Our analysts have created a comparative word cloud that compares and represents the top two twitter hashtag discussions surrounding the current Julia Gillard and Kevin Rudd leadership debacle. The image shows the top terms mentioned in Twitter conversations that include the hashtags #kevenge and #respill, and then overlaps them to look for key themes.
By quickly scanning this comparative word cloud, we can see what terms or words are being used in volume in relation to the specific hashtag. At the time of creating this at 5:45pm on 23rd of Feb, it’s clear that Kevin Rudd’s shock resignation and media appearances were overshadowing and dominating conversation when compared to Julia Gillard.
Users discussing #kevenge were also mentioning “Australian Labor Party”, as well as policy issues which Kevin Rudd’s known for, such as ‘economy’ and ‘tax’.” Users also mention ‘leadership’, a topic that has gained some significance as the K-Rudd has stressed that he has the leadership capacity to win the next election.
Interesting to note that when users discussed “#respill” (the leadership spill yet to occur on February 27th), users were mentioning ‘Auspol’ (short for ‘Australian Politics’) as well as mentioning ‘Latikambourke’ (a political and social media reporter at Parliament house) in large volume. Tweeters were also quite active in mentioning ‘Rudd’ and ‘Abbot’, but in comparison tweeted about ‘Gillard’ in low volume.
Most of you will hopefully be familiar with word clouds. Word Clouds are visual representations of the number of times each word in a transcript is used. The higher the frequency, the larger the word is printed. Word Clouds are often used to quickly visualize the content of a specific text.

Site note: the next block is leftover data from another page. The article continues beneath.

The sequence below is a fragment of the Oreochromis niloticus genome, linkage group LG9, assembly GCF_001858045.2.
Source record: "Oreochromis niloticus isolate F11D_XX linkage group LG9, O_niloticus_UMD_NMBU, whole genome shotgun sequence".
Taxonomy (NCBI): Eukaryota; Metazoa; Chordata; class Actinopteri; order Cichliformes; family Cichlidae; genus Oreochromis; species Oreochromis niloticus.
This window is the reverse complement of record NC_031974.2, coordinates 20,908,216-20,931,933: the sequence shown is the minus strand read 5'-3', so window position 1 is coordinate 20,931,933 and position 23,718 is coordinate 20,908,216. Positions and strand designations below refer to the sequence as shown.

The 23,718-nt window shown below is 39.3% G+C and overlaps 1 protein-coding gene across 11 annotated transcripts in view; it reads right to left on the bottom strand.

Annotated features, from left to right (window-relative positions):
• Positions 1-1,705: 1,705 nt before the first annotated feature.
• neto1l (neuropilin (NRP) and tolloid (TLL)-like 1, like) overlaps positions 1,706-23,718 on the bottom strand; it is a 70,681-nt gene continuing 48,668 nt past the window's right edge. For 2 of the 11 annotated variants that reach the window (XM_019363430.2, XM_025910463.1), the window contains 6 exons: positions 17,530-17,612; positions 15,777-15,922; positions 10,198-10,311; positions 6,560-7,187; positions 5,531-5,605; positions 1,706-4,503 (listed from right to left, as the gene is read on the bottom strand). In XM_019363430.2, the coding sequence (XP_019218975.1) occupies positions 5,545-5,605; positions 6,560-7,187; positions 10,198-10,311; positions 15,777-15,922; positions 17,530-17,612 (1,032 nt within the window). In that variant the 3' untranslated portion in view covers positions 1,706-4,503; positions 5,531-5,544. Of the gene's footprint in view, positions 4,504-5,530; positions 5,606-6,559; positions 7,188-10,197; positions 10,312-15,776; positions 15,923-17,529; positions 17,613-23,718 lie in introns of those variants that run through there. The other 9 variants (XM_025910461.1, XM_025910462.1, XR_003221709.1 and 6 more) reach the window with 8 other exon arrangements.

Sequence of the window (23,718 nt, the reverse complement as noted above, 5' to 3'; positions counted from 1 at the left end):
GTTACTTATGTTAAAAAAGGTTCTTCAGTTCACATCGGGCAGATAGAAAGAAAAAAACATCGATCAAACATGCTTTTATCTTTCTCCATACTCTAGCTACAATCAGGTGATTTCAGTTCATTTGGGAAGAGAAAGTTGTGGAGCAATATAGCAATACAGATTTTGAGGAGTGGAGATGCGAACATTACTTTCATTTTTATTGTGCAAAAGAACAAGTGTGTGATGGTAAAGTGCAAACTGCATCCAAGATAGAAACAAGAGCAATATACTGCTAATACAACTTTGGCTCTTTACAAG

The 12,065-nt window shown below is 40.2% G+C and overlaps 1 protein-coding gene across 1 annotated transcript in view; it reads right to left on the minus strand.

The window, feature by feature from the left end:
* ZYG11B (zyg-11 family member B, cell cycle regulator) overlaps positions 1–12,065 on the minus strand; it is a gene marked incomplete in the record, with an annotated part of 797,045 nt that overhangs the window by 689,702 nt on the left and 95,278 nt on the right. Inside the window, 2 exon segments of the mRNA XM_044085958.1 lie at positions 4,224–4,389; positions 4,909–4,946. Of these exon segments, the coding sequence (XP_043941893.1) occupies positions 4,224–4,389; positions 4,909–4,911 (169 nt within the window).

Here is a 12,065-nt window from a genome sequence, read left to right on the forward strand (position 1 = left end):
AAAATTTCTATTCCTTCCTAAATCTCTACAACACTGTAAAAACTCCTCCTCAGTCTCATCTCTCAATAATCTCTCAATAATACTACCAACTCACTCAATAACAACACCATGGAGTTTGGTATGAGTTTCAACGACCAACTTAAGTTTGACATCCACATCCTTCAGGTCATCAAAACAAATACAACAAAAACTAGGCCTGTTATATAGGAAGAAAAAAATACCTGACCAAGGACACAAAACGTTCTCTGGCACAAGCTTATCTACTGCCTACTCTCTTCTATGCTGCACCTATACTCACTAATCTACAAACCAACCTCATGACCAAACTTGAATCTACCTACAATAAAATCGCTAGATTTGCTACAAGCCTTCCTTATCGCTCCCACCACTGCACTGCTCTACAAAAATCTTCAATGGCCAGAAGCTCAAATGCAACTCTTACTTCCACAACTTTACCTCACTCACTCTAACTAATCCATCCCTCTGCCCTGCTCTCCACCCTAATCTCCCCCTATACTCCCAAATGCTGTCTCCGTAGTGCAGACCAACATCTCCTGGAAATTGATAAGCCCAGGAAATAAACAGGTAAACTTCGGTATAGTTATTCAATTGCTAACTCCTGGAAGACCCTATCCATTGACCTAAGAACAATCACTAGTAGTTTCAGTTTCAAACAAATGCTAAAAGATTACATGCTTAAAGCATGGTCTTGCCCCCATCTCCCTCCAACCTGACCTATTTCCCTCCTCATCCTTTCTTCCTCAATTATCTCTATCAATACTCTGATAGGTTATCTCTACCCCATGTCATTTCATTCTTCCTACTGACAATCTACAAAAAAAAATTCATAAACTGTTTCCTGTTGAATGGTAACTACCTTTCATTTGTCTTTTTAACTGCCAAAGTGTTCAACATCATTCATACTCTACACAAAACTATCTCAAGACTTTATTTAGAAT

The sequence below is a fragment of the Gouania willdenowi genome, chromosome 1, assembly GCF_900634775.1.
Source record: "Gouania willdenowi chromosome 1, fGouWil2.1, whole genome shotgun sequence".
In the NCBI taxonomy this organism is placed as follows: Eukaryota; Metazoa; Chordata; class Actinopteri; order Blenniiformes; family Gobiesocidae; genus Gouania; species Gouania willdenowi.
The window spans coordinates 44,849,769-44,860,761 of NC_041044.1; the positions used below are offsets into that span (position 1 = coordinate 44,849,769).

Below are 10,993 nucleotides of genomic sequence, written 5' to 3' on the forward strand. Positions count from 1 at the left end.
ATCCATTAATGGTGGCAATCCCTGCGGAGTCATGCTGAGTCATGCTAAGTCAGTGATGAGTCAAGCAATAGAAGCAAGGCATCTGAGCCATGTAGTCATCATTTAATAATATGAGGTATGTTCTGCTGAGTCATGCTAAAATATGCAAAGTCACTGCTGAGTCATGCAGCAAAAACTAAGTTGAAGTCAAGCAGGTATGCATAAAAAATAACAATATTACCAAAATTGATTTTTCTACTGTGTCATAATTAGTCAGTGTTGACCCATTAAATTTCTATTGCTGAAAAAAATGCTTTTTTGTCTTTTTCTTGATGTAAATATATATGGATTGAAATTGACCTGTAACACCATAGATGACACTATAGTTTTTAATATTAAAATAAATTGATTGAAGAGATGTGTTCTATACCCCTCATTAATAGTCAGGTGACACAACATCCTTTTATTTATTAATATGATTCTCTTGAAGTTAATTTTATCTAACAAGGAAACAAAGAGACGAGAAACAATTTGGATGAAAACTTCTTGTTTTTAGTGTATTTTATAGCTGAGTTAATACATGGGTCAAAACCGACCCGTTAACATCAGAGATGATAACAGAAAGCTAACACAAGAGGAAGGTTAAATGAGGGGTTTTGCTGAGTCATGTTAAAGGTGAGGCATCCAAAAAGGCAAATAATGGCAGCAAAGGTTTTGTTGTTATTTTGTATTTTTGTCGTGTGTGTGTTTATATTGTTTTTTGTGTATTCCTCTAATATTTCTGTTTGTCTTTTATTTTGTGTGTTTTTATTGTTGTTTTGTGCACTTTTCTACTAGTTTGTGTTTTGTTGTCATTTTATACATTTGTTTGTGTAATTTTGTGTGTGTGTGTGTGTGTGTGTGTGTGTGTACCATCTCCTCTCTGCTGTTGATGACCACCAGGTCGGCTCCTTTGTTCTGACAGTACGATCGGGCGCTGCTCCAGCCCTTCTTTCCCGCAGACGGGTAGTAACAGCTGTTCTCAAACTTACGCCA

There are word cloud generators everywhere online, such as Wordle where you enter in all of your words, and it will show you the cloud almost instant of the quickest ones.
Then there’s Twitter Word Cloud Generators such as ouTwitMe, where you enter in a Twitter search term or Hashtag, and it will show you the most mentioned words that have been tweeted that include that term/hashtag.
Currently as I write this, Kevin Rudd and Julie Gillard are all over the news (and Twitter) with regards to the Australian Labour Party leadership, and the top trending hashtag in Australia is “#respill”. Here’s a Word cloud of the top 50 Tweets that include the term “#respill”.
The 2nd similar Twitter hashtag currently trending “#Kevenge”, a word cloud of the top 50 words of that hashtag can be seen here:
The comparative Word clouds look to combine the above two charts and look for key themes.
Drew Conway came up with the idea of a comparative wordcloud, using the horizontal axis to show how two sets of text compare. Like other wordclouds, the frequency of a particular word is represented by the size of the word in the chart. A comparative word cloud goes further by showing how a particular word is weighted between the two things being compared.
The coding was all done by Drew Conway who made it freely available under the Simplified BSD Licence. We copied the code into “R” and simply set the parameters we wanted. (“twitter_word_cloud.R” – full credit to Drew Conway - Copyright (c) 2011, under the Simplified BSD License. All rights reserved.)
Besides the possibilities of tracking the ever so exciting political movement of our nation, comparative word clouds can offer us the ability to quickly track and create accurate trends for our clients and brands we manage, using data that’s coming straight from the user.
For example: we’re able to use comparative word clouds to track social mentions of brands we manage against our competitors, we can keep our finger on the pulse of any social media crises that arise and deploy strategy, we can even figure out who the most popular Visual Jazz Isobar tweeter is in the office!
As nerdy as this sounds, this is really exciting stuff! The possibilities to gain insights and create user focused trends are endless.